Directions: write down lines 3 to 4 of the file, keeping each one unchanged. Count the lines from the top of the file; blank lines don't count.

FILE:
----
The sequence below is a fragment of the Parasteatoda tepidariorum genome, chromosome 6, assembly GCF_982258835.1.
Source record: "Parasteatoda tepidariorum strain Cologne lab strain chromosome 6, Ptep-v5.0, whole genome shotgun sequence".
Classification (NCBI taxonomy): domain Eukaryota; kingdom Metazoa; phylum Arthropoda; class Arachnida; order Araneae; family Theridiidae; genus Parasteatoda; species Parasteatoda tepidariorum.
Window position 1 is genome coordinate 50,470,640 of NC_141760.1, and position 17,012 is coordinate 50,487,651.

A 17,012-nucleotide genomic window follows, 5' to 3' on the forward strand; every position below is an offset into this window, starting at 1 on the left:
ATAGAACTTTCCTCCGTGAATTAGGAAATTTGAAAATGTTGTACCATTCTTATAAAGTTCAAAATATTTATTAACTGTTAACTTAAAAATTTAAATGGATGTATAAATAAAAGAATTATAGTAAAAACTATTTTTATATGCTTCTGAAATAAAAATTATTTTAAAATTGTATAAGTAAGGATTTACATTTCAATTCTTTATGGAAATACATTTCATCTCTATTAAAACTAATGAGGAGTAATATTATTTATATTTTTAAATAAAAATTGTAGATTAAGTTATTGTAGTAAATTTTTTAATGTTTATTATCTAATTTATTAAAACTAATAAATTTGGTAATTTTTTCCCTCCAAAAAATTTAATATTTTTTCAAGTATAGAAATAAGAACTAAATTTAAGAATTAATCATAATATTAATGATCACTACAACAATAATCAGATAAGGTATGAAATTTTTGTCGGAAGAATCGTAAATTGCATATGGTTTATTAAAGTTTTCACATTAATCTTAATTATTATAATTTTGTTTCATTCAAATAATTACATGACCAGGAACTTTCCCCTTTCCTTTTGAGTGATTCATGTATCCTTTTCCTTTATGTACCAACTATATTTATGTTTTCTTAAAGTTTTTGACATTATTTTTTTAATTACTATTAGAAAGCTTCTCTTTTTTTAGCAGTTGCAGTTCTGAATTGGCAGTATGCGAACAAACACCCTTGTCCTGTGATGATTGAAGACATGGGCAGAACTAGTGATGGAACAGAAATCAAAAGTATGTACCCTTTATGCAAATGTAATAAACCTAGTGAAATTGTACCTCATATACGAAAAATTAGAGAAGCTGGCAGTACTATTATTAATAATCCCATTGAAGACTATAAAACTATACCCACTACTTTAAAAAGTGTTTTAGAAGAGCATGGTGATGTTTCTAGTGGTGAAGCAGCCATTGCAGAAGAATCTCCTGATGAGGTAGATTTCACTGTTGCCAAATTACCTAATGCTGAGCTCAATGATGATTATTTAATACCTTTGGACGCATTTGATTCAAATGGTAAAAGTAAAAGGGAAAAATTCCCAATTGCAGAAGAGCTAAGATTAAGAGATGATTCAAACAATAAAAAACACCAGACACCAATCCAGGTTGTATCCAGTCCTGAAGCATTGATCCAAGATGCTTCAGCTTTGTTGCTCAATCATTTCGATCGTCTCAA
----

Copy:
Classification (NCBI taxonomy): domain Eukaryota; kingdom Metazoa; phylum Arthropoda; class Arachnida; order Araneae; family Theridiidae; genus Parasteatoda; species Parasteatoda tepidariorum.
Window position 1 is genome coordinate 50,470,640 of NC_141760.1, and position 17,012 is coordinate 50,487,651.